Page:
The apeture often controls the Depth of Field...DoF. DoF, basically, is what is in focus in the picture; a shallow DoF means the closer objects are in focus and the background is blurry...a larger DoF means to more of the picture is in focus. The lower the apeture (lower number/larger opening) the more shallow the DoF/the closer objects are in focus and the background is blurry. The higher the apeture (higher number/smaller opening) the more the entire picture is in focus.
That's not entirely true.

You can focus on anything you chose, even with a wide open aperture. The depth of field is relative to the distance of the object focused upon to the focal plane. You could have something way off in the distance in focus, and something up close could be out of focus. However, when most people talk about depth of field, they are talking about having something up close in focus and something in the background out of focus.

I might re-write the bolded section to say
Quote:
fewer objects will be in focus, with either the foreground or background being blurry
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      07-28-2009, 08:12 AM   #37
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Here's a nice discussion of exposure, with examples:

Shutterbug Re Exposure

Dave
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      07-28-2009, 10:41 PM   #38
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Quote:
Originally Posted by dcstep View Post
Here's a nice discussion of exposure, with examples:

Shutterbug Re Exposure

Dave
Nice read! Added ISO discussion on my first post.

As an update for myself, I started shooting in manual mode two nights ago (my night shots of my 335 are in the picture forum) because I needed too in order to get the shots, A, S, or Auto just didnt cut it. Ive been playing around with it a lot more and I now can somewhat put the pieces of Apeture, SS, and white balance together to get a good shot. Now I just need a strong editing software to perfect the pictures.
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      07-28-2009, 11:00 PM   #39
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Quote:
Originally Posted by golfinz View Post
Nice read! ... Now I just need a strong editing software to perfect the pictures.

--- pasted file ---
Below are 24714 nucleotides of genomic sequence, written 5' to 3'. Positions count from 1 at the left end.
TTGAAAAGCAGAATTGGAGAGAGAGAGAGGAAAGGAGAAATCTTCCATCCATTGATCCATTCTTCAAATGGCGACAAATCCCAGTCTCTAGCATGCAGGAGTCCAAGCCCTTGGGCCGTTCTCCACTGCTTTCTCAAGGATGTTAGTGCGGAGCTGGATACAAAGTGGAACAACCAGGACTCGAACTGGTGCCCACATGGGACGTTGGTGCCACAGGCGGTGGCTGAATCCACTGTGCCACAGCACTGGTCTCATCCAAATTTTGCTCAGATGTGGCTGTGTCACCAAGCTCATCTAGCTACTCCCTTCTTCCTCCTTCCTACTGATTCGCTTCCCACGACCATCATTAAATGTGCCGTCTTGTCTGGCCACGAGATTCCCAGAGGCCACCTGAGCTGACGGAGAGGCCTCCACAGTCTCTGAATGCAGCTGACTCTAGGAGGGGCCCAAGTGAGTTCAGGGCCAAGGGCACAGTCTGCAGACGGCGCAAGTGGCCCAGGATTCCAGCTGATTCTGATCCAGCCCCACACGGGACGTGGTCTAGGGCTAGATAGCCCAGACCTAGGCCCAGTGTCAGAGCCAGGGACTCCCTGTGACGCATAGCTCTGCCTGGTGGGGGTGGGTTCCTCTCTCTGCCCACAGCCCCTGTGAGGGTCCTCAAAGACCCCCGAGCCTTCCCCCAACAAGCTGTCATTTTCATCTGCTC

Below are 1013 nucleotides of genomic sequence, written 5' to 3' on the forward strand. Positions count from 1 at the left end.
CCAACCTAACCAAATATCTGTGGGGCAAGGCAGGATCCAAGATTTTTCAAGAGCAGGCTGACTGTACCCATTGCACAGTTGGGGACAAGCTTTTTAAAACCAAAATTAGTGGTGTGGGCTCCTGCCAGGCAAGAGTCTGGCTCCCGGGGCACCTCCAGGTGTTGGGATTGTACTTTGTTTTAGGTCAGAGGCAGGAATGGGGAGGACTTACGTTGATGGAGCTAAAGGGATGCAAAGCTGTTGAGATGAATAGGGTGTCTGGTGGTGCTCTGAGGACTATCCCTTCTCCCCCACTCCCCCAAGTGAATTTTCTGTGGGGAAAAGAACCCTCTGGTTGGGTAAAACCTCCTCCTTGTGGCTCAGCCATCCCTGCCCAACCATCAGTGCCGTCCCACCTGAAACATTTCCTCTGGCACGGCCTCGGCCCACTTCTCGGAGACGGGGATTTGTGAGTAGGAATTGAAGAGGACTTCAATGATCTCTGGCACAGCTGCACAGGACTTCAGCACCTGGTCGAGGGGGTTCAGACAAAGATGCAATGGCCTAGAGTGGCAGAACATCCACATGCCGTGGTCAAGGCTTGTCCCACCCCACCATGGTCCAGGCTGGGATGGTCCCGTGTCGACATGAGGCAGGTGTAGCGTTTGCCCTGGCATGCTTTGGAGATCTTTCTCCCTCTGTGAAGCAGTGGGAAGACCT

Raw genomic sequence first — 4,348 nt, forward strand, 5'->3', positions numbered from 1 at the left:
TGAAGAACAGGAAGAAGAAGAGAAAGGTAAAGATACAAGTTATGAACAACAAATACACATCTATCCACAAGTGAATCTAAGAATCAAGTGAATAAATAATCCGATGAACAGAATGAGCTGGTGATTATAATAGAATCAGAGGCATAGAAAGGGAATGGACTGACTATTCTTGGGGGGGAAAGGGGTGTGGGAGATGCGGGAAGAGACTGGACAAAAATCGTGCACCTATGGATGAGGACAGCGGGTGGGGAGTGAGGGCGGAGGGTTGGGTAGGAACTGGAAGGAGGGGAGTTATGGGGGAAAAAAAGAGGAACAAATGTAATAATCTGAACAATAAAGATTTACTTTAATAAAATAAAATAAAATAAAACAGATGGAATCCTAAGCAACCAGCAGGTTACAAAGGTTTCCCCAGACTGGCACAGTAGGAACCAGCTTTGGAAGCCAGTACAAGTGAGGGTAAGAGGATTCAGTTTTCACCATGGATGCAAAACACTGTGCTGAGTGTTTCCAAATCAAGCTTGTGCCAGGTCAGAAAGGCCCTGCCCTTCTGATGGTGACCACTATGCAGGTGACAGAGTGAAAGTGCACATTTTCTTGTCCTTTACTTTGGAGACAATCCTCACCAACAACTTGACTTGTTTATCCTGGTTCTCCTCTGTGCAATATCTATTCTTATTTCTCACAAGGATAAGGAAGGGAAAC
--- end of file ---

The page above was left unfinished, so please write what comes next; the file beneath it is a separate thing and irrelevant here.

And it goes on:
I've got Photoshop CS4, and it's really good for heavy editing, BUT I find DxO's Optics Pro superior for RAW conversion and batch process of hundreds of images at a time. DxO has camera-specific and lens-specific correction at each focal length and each aperature, making a good zoom look like a set of prime lens. It does dynamic range expansion (highlight recovery), geometric correction and allows for tuning saturation, contrast, etc., etc., all in a batch mode.

With DxO I'll spend an hour setting up maybe 200 images, straightening horizons, adjusting saturation to taste, dealing with brightness issues, etc.
Then I run the batch while I'm doing something else as the program spends about a minute each on each image.

I use PS for cloning out unwanted components, making more dramatic color changes or even combining images. The things that I do with DxO in one-hour would take many hours in PS, but PS does have a much larger palette of possibilities. I really recommend both, since they work together seamlessly. The two programs are at the ultimate ends of the spectrum in ease of use, with DxO being very user friendly and PS being incredibly complex, requiring serious training time.

Dave
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      09-17-2009, 09:33 PM   #40
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Quote:
Originally Posted by golfinz View Post
Nice read! Added ISO discussion on my first post.

As an update for myself, I started shooting in manual mode two nights ago (my night shots of my 335 are in the picture forum) because I needed too in order to get the shots, A, S, or Auto just didnt cut it. Ive been playing around with it a lot more and I now can somewhat put the pieces of Apeture, SS, and white balance together to get a good shot. Now I just need a strong editing software to perfect the pictures.
Before you go crazy in post, try a few high quality filters for your lenses. I have a couple I like. One is a warming circ polarizer, another is a -2 gradient filter and the last is a blue gradient. You can get some crazy blue skies with the blue gradient filter. Love all of them.
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      04-24-2010, 03:06 PM   #41
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      02-18-2011, 09:25 AM   #42
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This guide was perfect to help me get started!

I also found this to be helpful and a little more in depth, a great 2nd step.

http://berniesumption.com/photograph...ide-for-geeks/
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      02-22-2011, 11:20 PM   #43
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I'm surprised nobody (even the guys who used to run film regularly) haven't pointed out the exposier sample button on the body of the cameras...

it's by no means a perfect sample that it gives, but it can give you an idea if you are shooting a bit dark or narrow on depth of feild.

It's a good tool for someone who might be learning, if you don't want to rely on the light meter 100% especially since the light meter doesn't show DOF where the sample button can.
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      02-23-2011, 12:30 AM   #44
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Not sure if this has been posted but if you are just starting out, go pick up this book.



Great VERY easy to understand book about everything exposure.